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Southeast Texas veterans say they saw Taliban takeover coming, worried about Afghan comrades overseas

President Joe Biden broke his silence Monday and stood by his decision to pull U.S. troops from Afghanistan

KOUNTZE, Texas — President Joe Biden broke his silence Monday and stood by his decision to pull U.S. troops from Afghanistan saying in part, “I stand squarely behind my decision after 20 years. I've learned the hard way that there was never a good time to withdraw U.S. forces.”

While Biden does stand by his decision, he said the Taliban takeover happened much faster than he expected. 

Southeast Texas veterans voiced their frustrations about the current situation and questioned the logic, saying everybody saw the Taliban takeover coming.

“We seen it back in June,” Derrick Poe, Southeast Texas army veteran, said. “They started fleeing checkpoints and abandoning outposts, and this was in Kabul, the heart of their government.”

Poe served in Afghanistan and worked as an U.S. Embassy contractor in the summer of 2021. Monday afternoon, Poe watched Biden address the nation, backing his decision to remove U.S. troops from Afghanistan.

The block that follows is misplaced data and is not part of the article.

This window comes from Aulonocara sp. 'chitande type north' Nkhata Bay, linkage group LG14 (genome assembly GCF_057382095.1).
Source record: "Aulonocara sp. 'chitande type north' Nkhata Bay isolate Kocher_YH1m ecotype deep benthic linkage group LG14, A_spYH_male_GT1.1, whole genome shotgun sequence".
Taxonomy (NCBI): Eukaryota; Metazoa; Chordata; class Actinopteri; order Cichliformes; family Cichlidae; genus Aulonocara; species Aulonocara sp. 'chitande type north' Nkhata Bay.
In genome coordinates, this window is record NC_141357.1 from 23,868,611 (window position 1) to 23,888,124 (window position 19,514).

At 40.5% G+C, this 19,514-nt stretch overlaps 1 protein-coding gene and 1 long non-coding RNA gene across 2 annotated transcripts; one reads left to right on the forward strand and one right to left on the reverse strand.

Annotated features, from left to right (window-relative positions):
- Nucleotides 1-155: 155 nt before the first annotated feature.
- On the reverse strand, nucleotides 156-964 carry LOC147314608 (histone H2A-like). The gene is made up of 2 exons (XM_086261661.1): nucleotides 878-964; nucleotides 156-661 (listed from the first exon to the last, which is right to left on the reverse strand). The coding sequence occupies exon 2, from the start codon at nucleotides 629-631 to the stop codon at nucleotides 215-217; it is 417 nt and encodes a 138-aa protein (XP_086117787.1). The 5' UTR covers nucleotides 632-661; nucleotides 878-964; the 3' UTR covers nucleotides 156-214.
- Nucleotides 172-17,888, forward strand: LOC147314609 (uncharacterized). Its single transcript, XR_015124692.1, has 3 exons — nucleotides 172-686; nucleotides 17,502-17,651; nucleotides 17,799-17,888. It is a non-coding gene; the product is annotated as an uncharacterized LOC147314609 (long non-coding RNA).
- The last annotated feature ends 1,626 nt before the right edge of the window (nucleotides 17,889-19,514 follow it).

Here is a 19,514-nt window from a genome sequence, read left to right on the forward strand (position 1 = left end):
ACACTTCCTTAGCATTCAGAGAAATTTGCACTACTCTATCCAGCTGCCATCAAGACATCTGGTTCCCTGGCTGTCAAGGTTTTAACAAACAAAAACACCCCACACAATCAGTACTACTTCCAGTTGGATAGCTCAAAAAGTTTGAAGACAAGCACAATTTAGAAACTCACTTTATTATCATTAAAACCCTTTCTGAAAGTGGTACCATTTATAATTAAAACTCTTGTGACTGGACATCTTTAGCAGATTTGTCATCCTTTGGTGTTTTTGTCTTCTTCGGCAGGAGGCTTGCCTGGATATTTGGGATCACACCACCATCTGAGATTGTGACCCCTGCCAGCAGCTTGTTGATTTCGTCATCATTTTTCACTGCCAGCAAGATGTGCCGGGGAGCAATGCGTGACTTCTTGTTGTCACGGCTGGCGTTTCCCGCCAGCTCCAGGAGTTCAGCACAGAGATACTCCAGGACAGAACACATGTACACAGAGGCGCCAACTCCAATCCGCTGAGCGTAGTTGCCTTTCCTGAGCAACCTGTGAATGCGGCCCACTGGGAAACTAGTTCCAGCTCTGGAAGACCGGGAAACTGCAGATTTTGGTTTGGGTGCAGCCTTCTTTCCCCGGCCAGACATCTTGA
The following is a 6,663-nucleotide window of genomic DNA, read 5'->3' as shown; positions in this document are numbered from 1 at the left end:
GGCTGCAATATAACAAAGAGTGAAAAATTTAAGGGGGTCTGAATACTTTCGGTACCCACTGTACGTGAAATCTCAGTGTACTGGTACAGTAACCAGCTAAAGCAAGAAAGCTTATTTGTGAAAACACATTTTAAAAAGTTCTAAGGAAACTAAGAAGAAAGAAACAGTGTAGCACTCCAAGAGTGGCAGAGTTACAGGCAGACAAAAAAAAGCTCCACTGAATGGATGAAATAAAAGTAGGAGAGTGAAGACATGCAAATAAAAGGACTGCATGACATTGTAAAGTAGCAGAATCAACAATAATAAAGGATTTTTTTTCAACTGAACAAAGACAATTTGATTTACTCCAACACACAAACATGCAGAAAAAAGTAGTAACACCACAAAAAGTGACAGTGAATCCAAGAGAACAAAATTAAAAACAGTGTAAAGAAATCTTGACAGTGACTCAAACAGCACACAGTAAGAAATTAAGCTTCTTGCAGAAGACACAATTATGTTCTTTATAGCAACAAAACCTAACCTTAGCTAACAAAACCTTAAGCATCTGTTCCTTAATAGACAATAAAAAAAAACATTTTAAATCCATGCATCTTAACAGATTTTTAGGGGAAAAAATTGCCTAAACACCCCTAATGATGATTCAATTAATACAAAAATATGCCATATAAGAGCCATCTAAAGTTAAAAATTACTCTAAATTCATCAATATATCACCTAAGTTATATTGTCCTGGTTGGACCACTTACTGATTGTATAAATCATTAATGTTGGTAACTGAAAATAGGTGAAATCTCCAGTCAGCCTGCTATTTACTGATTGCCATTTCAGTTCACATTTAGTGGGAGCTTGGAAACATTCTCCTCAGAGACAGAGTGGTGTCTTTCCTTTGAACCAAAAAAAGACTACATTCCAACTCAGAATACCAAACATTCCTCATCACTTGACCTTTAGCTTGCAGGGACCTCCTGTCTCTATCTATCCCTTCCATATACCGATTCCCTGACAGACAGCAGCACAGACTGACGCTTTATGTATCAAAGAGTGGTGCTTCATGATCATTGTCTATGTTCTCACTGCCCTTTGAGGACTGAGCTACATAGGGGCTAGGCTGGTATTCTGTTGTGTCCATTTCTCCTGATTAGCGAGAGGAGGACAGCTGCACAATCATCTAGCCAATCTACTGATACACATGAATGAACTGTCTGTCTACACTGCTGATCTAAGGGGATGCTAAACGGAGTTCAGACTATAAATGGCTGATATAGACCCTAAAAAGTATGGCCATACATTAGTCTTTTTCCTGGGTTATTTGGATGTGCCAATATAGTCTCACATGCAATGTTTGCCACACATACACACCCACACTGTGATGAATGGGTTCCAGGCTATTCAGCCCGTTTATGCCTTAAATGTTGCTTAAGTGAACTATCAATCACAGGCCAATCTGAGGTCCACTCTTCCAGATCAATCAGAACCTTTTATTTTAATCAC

The president lost hope that the Afghan military was willing to hold up their end of the deal saying in part, “American troops cannot and should not be fighting in a war and dying in a war that Afghan forces are not willing to fight for themselves.”

Another former U.S. Embassy contractor said he is worried about the Afghan locals he befriended during his time there.

“I got mad and upset because of the fact of how much time we spent over there, the work that's been done,” PJ Tinsley, former U.S. Embassy contractor, said. “It may not happen immediately, but you know, something bad is going to happen to those people and their families because they helped the Americans in some aspect.”

However, the blame for this situation does not fall on U.S. shoulders, both former contractor said.

“We didn’t go there as conquerors,” Derek Poe said. “We went in to set up infrastructure. We did a lot of great things. Colin Powell said it best, 'The only land the U.S. asked for abroad was the land to bury our dead.' The U.S. military and the American government for that matter has nothing to be ashamed of for what we did over there."

Biden finished his Monday address by saying the remaining U.S. diplomatic presence has been moved to an airport in Kabul, and the U.S. is maintaining focus on counter terrorism as the Taliban takes control weeks before the 20 year anniversary of 9/11.

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